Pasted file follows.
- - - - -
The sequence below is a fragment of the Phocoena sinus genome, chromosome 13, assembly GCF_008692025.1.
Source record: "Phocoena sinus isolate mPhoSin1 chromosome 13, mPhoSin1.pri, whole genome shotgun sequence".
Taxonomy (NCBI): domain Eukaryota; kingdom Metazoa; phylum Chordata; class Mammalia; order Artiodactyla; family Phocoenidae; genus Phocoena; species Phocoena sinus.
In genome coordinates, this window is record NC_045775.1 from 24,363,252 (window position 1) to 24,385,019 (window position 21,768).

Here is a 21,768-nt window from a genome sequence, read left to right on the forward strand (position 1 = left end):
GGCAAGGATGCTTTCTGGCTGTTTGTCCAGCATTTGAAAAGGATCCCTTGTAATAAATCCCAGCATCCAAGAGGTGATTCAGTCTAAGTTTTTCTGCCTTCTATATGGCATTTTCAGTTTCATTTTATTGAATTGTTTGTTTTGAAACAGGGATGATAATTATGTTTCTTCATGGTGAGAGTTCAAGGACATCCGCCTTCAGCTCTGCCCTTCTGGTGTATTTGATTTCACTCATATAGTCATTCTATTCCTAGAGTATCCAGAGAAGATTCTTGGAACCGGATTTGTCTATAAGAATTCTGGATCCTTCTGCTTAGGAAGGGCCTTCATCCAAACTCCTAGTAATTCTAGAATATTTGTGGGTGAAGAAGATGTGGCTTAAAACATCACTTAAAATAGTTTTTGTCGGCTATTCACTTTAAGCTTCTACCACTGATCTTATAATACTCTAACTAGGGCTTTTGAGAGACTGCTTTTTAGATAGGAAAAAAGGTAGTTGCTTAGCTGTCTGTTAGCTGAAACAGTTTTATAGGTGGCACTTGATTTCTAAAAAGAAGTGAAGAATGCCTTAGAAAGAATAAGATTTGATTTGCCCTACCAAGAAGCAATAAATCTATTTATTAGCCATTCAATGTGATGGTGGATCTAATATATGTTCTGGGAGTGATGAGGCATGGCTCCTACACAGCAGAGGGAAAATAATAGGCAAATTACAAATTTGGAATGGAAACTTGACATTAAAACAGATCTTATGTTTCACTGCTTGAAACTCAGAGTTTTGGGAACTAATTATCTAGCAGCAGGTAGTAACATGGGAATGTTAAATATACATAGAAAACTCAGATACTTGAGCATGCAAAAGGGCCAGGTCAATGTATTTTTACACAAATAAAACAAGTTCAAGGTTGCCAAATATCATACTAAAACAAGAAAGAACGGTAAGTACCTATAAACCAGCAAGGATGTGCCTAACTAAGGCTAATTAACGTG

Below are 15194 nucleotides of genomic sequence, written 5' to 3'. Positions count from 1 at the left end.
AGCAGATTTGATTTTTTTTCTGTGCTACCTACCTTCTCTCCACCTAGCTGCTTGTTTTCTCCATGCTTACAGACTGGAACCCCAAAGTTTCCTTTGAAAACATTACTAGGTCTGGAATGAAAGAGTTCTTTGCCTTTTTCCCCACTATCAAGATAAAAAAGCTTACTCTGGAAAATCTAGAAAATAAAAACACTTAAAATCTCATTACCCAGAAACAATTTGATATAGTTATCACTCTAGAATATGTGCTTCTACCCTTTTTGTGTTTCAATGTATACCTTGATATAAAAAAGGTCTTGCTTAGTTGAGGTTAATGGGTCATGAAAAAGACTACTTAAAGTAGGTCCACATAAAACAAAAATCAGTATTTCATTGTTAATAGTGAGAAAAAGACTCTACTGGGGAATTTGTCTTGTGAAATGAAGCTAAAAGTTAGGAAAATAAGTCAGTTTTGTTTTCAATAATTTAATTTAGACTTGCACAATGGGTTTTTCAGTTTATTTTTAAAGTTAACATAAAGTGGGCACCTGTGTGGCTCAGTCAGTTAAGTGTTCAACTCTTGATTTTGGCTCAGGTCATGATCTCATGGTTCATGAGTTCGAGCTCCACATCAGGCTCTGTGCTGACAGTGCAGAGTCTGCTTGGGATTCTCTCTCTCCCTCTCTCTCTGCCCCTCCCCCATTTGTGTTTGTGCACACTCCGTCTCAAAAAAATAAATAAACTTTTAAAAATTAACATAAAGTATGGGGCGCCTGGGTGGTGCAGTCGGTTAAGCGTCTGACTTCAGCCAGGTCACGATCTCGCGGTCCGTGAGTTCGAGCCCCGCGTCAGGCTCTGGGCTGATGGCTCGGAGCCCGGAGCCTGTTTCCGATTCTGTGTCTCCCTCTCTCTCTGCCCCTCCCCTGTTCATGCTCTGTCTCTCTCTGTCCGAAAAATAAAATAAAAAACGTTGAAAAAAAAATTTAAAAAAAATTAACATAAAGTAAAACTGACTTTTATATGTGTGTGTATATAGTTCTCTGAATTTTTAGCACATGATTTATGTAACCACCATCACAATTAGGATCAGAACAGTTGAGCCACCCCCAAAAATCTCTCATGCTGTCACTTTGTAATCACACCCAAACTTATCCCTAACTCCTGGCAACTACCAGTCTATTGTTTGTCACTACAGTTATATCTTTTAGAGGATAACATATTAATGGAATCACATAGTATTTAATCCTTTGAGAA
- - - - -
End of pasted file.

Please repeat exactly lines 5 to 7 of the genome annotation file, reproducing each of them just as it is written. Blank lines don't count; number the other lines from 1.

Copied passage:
Here is a 21,768-nt window from a genome sequence, read left to right on the forward strand (position 1 = left end):
GGCAAGGATGCTTTCTGGCTGTTTGTCCAGCATTTGAAAAGGATCCCTTGTAATAAATCCCAGCATCCAAGAGGTGATTCAGTCTAAGTTTTTCTGCCTTCTATATGGCATTTTCAGTTTCATTTTATTGAATTGTTTGTTTTGAAACAGGGATGATAATTATGTTTCTTCATGGTGAGAGTTCAAGGACATCCGCCTTCAGCTCTGCCCTTCTGGTGTATTTGATTTCACTCATATAGTCATTCTATTCCTAGAGTATCCAGAGAAGATTCTTGGAACCGGATTTGTCTATAAGAATTCTGGATCCTTCTGCTTAGGAAGGGCCTTCATCCAAACTCCTAGTAATTCTAGAATATTTGTGGGTGAAGAAGATGTGGCTTAAAACATCACTTAAAATAGTTTTTGTCGGCTATTCACTTTAAGCTTCTACCACTGATCTTATAATACTCTAACTAGGGCTTTTGAGAGACTGCTTTTTAGATAGGAAAAAAGGTAGTTGCTTAGCTGTCTGTTAGCTGAAACAGTTTTATAGGTGGCACTTGATTTCTAAAAAGAAGTGAAGAATGCCTTAGAAAGAATAAGATTTGATTTGCCCTACCAAGAAGCAATAAATCTATTTATTAGCCATTCAATGTGATGGTGGATCTAATATATGTTCTGGGAGTGATGAGGCATGGCTCCTACACAGCAGAGGGAAAATAATAGGCAAATTACAAATTTGGAATGGAAACTTGACATTAAAACAGATCTTATGTTTCACTGCTTGAAACTCAGAGTTTTGGGAACTAATTATCTAGCAGCAGGTAGTAACATGGGAATGTTAAATATACATAGAAAACTCAGATACTTGAGCATGCAAAAGGGCCAGGTCAATGTATTTTTACACAAATAAAACAAGTTCAAGGTTGCCAAATATCATACTAAAACAAGAAAGAACGGTAAGTACCTATAAACCAGCAAGGATGTGCCTAACTAAGGCTAATTAACGTG

Below are 15194 nucleotides of genomic sequence, written 5' to 3'. Positions count from 1 at the left end.